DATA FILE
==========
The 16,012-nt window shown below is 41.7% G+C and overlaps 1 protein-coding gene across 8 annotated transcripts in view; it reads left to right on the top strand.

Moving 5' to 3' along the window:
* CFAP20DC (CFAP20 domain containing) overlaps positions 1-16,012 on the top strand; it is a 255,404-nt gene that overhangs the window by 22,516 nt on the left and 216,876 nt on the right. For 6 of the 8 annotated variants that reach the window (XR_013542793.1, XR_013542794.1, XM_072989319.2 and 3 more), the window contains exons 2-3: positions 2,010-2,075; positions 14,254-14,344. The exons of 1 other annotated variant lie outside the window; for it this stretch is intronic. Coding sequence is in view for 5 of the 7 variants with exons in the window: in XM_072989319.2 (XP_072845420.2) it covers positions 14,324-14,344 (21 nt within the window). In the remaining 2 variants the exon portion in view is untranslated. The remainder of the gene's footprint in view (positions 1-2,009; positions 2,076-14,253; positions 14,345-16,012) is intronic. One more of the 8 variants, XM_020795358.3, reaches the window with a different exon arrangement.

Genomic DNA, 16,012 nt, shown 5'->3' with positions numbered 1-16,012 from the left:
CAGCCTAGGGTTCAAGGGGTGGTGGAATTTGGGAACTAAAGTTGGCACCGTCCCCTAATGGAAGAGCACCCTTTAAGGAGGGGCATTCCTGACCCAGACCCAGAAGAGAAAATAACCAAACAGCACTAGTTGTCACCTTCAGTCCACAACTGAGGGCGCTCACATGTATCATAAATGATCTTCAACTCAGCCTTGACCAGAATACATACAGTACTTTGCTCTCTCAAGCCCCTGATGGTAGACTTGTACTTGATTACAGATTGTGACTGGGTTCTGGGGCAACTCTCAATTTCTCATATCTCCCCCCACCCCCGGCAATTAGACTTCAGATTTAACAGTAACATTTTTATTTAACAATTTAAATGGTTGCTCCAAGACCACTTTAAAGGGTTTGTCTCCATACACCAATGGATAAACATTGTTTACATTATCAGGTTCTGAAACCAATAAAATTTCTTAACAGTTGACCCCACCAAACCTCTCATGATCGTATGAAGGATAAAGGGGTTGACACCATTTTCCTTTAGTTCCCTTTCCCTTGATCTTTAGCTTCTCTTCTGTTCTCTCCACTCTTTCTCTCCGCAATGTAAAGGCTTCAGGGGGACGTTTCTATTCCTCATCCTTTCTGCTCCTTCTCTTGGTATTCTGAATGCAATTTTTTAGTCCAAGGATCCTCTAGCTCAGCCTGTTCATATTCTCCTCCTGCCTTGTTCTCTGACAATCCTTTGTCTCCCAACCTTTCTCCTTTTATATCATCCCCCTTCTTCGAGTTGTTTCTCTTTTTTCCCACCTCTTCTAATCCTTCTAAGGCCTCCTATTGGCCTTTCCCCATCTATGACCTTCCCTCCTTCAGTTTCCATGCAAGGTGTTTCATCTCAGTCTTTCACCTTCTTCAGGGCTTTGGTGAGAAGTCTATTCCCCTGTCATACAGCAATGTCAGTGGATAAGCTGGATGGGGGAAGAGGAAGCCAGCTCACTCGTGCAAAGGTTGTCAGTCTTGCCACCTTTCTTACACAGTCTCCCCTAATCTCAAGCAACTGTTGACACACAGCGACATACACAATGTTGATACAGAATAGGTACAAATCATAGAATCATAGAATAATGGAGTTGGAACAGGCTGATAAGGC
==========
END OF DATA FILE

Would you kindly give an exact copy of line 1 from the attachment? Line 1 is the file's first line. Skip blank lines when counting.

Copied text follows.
The 16,012-nt window shown below is 41.7% G+C and overlaps 1 protein-coding gene across 8 annotated transcripts in view; it reads left to right on the top strand.